| 3 min read | by Doug Marrin, firstname.lastname@example.org |
Mayor Shawn Keough recently visited Pauline Apartments in Ann Arbor. The complex is an Avalon Housing initiative similar in size and scope to what is being planned for Dexter in cooperation with Faith in Action – Hilltop View Apartments.
The visit was a guided tour led by Avalon Executive Director Aubrey Patino and Director of Real Estate Development Wendy Carty-Saxon. Avalon’s “mission is to build healthy, safe and inclusive supportive housing communities as a long-term solution to homelessness.” Hilltop View Apartments will be a collaborative venture between Avalon and Faith in Action (FIA), the well-known organization that has been working for the past 40 years to alleviate the effects of hunger and poverty in the Chelsea and Dexter areas.
“We work in partnership with the FIA staff in supportive housing,” explained Aubrey. “They might interface with our supportive services staff if they’re wanting to problem-solve around a tenancy issue or feedback on how to approach different issues. But FIA is the core service provider and they are why this partnership is taking place. They are rooted in the community and have earned this reputation and have been providing services to the community for a very long time.”
Hilltop View will have 24 units. Of the 24 units, six will be 1-bedroom designated for veterans. There are ten 2-bedroom units and eight 3-bedroom units. All 18 of these multi-bedroom units are designated for families. Nine of these families will be designated for supportive services from FIA as described above. An administrative building containing offices, a food pantry, common room, and laundry will also be part of the complex as well as spaces for community gardening.
Aubrey went on to explain that ‘supportive services’, or ‘housing-based case management’, is interacting with the tenants face-to-face providing case management support to residents. It is an individualized approach determined by the quality of life needs of that household. These needs include such things as maintaining housing, food, medical care, relationship building, and community involvement.
Avalon services about 760 people across Washtenaw County. “Most of who we serve are individuals and families who are coming out of chronic homelessness,” said Aubrey. “With Hilltop View that won’t be the case for all those units. Our main goal is to keep people housed but we inevitably work to address other quality of life issues. We are maintaining about a 93% housing retention rate which is pretty exceptional.”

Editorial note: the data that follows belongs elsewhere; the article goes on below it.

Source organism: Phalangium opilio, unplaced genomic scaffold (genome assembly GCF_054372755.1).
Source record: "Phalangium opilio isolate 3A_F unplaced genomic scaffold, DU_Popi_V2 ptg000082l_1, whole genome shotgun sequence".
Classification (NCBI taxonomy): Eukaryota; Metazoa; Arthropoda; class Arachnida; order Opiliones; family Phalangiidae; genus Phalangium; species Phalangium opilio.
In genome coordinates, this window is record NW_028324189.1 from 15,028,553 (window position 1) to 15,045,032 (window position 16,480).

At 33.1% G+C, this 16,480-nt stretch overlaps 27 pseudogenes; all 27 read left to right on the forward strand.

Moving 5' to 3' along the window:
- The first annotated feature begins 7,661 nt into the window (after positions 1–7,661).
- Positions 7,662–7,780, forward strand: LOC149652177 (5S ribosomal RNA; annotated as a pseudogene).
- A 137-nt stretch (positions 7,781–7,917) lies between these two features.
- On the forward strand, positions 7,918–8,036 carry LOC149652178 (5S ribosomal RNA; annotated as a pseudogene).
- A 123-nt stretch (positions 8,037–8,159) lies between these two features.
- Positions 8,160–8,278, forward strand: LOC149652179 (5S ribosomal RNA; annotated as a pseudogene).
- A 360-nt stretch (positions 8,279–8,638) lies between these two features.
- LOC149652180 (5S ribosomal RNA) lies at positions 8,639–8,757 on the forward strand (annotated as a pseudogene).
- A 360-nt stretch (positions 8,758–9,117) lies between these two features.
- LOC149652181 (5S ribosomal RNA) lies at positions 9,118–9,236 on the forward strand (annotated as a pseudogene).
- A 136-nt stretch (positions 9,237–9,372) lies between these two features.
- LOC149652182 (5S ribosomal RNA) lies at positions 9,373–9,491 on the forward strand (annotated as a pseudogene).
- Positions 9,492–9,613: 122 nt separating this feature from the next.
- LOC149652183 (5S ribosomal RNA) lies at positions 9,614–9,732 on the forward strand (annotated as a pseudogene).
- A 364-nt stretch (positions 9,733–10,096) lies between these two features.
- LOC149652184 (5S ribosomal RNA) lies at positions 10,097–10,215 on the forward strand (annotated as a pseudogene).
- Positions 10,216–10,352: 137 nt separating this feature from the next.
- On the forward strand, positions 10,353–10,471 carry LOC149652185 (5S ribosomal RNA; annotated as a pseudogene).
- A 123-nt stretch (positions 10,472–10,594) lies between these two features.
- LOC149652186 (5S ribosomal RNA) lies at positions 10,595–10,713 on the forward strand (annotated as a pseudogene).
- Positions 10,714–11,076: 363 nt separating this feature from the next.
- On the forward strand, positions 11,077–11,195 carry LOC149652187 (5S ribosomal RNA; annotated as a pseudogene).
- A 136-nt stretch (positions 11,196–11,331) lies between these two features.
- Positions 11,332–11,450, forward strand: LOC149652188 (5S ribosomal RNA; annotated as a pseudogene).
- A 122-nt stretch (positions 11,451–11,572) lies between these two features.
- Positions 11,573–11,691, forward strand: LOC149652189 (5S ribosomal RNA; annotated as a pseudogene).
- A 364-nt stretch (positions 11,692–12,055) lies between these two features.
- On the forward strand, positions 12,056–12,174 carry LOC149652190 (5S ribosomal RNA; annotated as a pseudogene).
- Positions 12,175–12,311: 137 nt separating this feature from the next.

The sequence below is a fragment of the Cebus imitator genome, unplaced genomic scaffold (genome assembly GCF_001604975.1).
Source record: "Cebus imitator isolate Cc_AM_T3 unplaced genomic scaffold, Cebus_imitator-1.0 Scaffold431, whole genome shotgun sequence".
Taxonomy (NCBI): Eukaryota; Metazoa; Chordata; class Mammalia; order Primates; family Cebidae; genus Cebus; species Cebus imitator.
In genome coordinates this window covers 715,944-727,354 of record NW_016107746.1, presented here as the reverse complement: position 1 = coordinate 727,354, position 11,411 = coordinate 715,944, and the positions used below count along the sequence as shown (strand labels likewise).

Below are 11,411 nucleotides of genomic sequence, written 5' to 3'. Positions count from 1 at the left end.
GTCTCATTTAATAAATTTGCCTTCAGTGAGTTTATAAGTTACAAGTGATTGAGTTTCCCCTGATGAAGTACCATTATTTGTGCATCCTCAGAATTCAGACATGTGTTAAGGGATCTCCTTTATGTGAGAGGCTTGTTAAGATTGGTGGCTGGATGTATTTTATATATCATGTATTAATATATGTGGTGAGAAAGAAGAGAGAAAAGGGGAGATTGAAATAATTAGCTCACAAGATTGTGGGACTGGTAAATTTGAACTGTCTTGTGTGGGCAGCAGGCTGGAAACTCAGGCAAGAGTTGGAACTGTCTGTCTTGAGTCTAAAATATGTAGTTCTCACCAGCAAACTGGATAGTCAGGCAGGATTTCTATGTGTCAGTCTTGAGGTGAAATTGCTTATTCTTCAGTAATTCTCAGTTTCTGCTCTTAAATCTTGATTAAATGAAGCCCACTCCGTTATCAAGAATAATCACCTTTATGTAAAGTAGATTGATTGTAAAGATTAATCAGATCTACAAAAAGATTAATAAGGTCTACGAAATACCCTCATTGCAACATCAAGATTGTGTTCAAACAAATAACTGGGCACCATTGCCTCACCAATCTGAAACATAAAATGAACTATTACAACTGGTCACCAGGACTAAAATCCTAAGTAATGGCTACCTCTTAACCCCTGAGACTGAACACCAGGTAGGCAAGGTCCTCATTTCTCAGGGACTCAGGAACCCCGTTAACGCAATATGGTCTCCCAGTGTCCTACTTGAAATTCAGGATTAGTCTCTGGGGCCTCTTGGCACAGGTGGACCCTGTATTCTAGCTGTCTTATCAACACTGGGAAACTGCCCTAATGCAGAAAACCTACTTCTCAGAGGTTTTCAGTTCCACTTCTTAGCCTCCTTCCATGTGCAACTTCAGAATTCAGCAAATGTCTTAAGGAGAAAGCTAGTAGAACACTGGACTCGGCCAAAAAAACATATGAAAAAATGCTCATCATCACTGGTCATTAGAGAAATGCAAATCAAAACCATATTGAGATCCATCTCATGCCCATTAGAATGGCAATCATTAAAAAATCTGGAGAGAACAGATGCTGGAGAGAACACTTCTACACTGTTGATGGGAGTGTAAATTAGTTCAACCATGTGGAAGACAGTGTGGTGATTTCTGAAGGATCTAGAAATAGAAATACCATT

Another part of the dynamic is community building which focuses around common areas such as the gardens and community room.
“A real bonus of our garden program has been that residents are outside in the fresh air and there’s this interface happening,” Aubrey explained. “It’s built community not just among the Avalon residents but with our neighbors.
She also pointed out that the community room gives young people a place to go after school and staff and volunteers are on hand to guide play and help out with homework. The space is also used for classes with such topics as financial management and health and nutrition.
“As we were walking around, it looks like a very nice community to me,” commented Mayor Keough after the tour. “It looks and feels no different than any other multifamily housing units that are in communities left and right from where I live today and work today. You see kids bikes on the grass. You see the Christmas lights on the deck and a Christmas tree is in the window. You see kids smiling, people walking. It’s a community and it’s clean. It’s well kept up.”
Once the tour was finished, Aubrey was asked to comment on recent speculation regarding dangerous behavior at Hilltop View.
“That’s hard for me to answer because I don’t have the data to compare what we see here in our locations with a population density out there that we don’t see,” she said.
“With that being said, when issues like that arise they are addressed immediately, both from a property management standpoint and from a supportive services standpoint and evictions do happen if that’s what’s necessary,” she continued. “We do everything we can to try to prevent that. Usually, we’re so involved with people that we are able to prevent those kinds of things from being something that might impact anyone other than that particular household.”
“There are lots of people who are living right around us now who have active substance use disorders, alcohol use disorders, and other things that they’re struggling with, and that doesn’t result in their neighbors even knowing or being negatively impacted,” she added.
“The thing that is true is that conflating crime and substance use is a real fallacy,” said Aubrey. “I only hear about that connection when we’re talking about low-income communities and that’s not okay.”
“I’m sure in our families, if not immediate then extended, we all have people who are alcoholics, have a substance use disorder, or mental illness,” emphasized Aubrey. “Statistically speaking, it’s impossible that we don’t. So, it’s already here. Just because people in addition to that are experiencing poverty doesn’t make them criminals.”